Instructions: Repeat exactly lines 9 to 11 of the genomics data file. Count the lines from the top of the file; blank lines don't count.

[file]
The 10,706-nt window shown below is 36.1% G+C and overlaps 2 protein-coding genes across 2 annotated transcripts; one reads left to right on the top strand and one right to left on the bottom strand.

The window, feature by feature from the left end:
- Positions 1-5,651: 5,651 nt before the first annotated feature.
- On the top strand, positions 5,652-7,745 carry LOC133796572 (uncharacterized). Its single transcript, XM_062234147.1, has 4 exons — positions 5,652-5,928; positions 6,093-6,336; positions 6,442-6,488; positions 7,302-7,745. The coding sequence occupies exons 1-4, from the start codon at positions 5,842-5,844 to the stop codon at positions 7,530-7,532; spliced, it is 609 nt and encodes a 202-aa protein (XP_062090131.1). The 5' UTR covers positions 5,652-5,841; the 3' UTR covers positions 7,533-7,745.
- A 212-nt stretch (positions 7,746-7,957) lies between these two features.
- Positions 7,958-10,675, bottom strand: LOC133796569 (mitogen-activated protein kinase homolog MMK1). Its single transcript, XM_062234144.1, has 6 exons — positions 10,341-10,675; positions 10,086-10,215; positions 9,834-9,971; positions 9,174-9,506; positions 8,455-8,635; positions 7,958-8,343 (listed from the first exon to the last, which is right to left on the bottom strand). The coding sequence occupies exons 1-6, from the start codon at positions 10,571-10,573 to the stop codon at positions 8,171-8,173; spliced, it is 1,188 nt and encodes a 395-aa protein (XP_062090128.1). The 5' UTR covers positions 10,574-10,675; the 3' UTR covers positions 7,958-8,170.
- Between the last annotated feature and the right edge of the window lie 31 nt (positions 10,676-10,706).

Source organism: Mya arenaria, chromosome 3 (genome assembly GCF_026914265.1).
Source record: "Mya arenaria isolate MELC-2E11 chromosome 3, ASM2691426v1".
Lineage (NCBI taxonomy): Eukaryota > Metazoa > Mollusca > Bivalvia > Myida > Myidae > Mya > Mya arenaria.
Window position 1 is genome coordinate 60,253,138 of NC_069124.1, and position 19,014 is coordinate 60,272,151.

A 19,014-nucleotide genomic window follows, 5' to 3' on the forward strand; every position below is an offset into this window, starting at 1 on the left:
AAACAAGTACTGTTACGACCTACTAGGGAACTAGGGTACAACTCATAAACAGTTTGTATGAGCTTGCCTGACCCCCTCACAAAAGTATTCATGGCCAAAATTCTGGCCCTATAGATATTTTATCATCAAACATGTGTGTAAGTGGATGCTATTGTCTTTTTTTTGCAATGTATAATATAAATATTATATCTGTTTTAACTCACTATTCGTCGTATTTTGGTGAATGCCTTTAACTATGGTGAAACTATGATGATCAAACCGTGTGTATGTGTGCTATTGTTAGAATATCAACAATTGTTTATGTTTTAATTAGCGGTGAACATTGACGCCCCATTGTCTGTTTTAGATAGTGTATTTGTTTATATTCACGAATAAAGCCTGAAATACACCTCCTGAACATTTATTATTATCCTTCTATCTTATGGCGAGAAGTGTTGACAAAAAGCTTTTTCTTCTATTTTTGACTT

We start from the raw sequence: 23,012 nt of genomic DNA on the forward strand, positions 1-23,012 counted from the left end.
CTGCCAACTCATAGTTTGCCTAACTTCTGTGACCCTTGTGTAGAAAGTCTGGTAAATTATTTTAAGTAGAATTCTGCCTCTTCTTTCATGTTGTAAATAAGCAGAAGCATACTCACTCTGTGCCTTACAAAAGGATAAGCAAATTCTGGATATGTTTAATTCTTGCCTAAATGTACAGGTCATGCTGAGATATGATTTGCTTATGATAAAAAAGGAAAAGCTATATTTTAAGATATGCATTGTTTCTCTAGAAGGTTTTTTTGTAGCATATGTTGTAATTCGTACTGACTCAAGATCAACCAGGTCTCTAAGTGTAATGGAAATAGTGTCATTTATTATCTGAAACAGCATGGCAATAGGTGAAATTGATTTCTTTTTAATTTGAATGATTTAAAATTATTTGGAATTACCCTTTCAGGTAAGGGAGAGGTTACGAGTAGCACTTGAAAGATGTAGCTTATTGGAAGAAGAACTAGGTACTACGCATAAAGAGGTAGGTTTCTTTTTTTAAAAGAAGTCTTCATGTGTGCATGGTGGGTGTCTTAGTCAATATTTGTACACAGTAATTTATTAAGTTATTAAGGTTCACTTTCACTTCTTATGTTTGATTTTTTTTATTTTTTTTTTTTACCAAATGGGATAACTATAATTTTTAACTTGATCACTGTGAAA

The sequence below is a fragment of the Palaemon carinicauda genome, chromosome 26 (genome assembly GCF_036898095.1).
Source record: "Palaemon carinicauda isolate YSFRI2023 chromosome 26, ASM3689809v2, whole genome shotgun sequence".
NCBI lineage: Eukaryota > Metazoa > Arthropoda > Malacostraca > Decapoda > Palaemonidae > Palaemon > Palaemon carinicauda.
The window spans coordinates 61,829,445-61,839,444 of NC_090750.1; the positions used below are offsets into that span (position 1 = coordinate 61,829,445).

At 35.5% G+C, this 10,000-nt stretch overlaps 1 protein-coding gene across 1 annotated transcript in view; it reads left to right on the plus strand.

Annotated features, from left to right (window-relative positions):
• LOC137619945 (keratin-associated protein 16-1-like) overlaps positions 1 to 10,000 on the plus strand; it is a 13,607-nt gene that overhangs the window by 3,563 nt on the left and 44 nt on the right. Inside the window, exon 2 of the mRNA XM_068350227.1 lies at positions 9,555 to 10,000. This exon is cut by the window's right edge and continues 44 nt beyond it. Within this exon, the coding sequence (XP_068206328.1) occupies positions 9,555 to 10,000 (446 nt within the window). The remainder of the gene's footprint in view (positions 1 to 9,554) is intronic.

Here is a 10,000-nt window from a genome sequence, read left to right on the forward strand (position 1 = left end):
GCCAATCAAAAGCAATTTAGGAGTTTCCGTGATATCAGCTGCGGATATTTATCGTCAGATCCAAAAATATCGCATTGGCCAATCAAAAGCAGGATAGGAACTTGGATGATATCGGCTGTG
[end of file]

Source record: "Mya arenaria isolate MELC-2E11 chromosome 3, ASM2691426v1".
Lineage (NCBI taxonomy): Eukaryota > Metazoa > Mollusca > Bivalvia > Myida > Myidae > Mya > Mya arenaria.
Window position 1 is genome coordinate 60,253,138 of NC_069124.1, and position 19,014 is coordinate 60,272,151.